(Luckily for the two ladies, the wolf’s snoring exposed the wolf to the passing woodsman, who helped them out of their predicament! And that led to the happy ending.)
You’ve probably used 2FA without realizing it!
Many of us use checks (or still remember using checks in the not-so-distant past) when paying at the supermarket and, well, just about anywhere. When you think about it, the transaction was often multi-factor.
The cashier would ring up your purchase and you’d pull out your checkbook. At that point, it’s only your say-so that you are who you say you are – and, of course, you have checks with your name on them (from a bank). In order to accept your check, however, many grocery stores required that you had a check cashing card on file in their office (from the store). You’d taken care of that on some previous visit to the store, so you’re still OK. When accepting your check, the cashier would ask for your driver license (from the department of motor vehicles) to confirm your identity against the card on file.
All these elements comprised the multiple factors that the store considered to be sufficient to accept your check: after all, a check is a promise to pay based on the funds actually being at the bank, so there’s trust involved on their part. While it may be possible to forge any one factor, the likelihood of falsifying several factors from different sources (bank, store, DMV) is much smaller.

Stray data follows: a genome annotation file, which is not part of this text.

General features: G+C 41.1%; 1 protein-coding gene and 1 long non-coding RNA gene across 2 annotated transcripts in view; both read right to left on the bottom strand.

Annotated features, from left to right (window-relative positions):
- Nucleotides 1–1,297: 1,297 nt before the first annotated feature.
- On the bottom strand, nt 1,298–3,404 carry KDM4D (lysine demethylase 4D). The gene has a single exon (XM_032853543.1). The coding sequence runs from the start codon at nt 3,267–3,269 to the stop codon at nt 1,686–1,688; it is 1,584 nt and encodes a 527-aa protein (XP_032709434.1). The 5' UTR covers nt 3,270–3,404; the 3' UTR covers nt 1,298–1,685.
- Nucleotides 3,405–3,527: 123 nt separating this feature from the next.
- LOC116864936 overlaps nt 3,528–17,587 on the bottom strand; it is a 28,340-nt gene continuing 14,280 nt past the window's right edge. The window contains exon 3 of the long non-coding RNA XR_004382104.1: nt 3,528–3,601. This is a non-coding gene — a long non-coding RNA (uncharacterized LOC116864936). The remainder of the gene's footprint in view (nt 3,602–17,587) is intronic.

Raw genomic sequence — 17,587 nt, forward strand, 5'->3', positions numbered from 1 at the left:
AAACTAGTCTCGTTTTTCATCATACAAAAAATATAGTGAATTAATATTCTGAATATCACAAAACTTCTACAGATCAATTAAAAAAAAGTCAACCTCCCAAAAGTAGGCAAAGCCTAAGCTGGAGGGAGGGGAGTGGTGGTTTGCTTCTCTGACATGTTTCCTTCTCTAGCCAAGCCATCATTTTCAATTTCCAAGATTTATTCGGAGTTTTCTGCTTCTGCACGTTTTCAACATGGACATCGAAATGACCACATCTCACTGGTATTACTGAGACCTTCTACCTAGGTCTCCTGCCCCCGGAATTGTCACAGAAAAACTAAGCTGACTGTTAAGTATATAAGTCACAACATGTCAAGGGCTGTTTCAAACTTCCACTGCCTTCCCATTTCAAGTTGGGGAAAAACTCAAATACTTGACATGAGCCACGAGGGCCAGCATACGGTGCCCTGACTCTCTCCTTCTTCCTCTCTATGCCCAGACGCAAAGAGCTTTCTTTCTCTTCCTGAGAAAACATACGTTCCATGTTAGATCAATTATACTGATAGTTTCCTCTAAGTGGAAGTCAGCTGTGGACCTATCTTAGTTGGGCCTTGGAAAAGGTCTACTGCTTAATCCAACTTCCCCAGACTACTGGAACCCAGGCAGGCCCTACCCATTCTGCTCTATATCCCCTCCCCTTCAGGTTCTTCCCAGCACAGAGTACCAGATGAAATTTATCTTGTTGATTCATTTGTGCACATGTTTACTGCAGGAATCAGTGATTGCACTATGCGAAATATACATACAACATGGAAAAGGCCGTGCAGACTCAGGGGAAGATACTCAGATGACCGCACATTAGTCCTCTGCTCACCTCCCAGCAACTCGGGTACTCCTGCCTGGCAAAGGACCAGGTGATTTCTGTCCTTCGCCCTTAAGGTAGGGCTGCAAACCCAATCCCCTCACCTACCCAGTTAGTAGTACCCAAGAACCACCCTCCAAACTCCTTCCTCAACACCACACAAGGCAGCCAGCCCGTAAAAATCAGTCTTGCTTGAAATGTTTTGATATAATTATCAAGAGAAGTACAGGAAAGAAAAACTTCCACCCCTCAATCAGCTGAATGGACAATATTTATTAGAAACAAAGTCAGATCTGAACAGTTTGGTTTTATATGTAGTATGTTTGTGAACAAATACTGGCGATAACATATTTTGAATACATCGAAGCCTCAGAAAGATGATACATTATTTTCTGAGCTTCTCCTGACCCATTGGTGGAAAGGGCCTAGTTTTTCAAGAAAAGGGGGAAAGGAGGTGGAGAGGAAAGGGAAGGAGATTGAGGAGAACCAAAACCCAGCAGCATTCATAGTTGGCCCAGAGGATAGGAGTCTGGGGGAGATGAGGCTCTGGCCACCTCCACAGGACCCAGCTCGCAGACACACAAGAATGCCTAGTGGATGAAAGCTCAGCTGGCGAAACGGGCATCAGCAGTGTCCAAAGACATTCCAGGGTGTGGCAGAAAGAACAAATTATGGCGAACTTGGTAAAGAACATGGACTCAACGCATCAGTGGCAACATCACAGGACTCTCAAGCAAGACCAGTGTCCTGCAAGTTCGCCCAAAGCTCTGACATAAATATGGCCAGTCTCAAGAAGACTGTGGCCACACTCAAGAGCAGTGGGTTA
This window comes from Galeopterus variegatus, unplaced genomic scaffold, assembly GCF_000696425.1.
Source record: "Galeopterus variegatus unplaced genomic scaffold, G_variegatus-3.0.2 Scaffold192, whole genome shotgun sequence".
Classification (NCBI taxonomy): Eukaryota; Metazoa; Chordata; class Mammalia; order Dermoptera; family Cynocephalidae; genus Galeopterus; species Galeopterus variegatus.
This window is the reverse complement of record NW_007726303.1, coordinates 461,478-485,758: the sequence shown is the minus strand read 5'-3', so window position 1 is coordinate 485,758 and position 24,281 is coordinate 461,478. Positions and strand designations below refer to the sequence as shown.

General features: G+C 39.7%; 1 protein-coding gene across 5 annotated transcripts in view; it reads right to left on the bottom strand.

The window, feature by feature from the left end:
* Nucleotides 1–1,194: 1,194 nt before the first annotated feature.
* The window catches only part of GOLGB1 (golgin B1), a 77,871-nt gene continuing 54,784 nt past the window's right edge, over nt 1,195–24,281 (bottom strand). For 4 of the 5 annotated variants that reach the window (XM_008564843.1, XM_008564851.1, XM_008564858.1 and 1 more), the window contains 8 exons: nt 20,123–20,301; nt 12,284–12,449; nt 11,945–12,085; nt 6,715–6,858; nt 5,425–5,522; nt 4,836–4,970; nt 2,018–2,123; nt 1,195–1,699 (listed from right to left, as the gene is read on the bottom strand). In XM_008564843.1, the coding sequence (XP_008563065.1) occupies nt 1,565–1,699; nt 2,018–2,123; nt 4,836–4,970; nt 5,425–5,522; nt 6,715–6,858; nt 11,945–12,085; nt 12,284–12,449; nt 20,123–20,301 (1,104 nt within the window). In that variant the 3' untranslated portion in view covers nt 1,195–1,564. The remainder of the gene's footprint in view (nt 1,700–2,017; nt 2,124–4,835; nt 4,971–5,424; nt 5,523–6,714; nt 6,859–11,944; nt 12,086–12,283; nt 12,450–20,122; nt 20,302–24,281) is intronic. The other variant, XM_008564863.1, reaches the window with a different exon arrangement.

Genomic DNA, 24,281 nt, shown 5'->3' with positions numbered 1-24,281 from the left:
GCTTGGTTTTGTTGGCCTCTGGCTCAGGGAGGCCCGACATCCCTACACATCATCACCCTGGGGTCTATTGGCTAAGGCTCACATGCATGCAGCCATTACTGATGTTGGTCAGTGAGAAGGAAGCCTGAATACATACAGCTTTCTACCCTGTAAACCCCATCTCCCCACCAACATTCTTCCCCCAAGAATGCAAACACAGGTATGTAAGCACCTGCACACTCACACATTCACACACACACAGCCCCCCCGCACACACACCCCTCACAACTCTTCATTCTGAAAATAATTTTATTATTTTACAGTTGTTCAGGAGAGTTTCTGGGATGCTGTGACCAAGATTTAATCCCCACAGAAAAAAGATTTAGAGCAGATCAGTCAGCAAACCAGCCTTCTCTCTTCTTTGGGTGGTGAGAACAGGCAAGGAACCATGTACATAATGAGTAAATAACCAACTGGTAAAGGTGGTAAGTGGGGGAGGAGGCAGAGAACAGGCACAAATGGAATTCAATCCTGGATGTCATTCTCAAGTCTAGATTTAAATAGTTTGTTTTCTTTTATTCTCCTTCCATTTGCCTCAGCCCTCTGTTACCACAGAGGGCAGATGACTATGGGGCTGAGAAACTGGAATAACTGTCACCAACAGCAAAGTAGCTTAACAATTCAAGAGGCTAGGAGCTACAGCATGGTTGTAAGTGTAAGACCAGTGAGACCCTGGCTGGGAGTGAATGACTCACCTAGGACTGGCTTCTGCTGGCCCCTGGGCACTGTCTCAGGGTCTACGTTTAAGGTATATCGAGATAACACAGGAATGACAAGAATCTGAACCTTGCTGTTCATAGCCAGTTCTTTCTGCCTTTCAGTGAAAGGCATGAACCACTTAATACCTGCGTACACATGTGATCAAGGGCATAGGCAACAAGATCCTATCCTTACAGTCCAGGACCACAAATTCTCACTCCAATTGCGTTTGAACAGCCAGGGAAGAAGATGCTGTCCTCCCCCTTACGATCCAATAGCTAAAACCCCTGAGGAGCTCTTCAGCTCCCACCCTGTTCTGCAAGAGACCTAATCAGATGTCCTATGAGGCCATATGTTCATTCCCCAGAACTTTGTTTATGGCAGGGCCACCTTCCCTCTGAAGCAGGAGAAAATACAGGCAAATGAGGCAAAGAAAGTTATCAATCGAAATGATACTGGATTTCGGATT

So, the secret to multi-factor authentication is that the factors come from different sources that can’t all easily be falsified or obtained together in some underhanded way.
Simply stated, it’s trust, but verify.
Taking that to the online world is pretty straightforward. A password, the 1st factor, entered together with your username is the first step. Once that is accepted as valid, you’ll need that 2nd factor (from a separate or independent source). A common way to handle the second factor is generate a text or message to a mobile phone that the owner of the account registered when setting up the account. When received by the owner, the code is entered on the website and access is granted.
The something you know is the password (1st factor), and the something you have is the mobile phone (2nd factor). Let’s say someone shady (a hacker, or maybe your ‘ex’) got your password and wanted to access one of your accounts that was protected by 2FA. Entering the password wouldn’t be enough. The shady character would also have to have your phone in order to be able to receive text messages with your additional authentication code. As long as you have your phone, your account would be safe: giving you time to change the password(s) that had been stolen.
The converse also applies.
While you may lose your phone, it’s not likely that the person who pocketed it will also know your password – so trying to access your accounts that are protected by 2FA wouldn’t be possible.
The moral of the story: Use strong passwords and activate 2-factor authentication for your online accounts when available .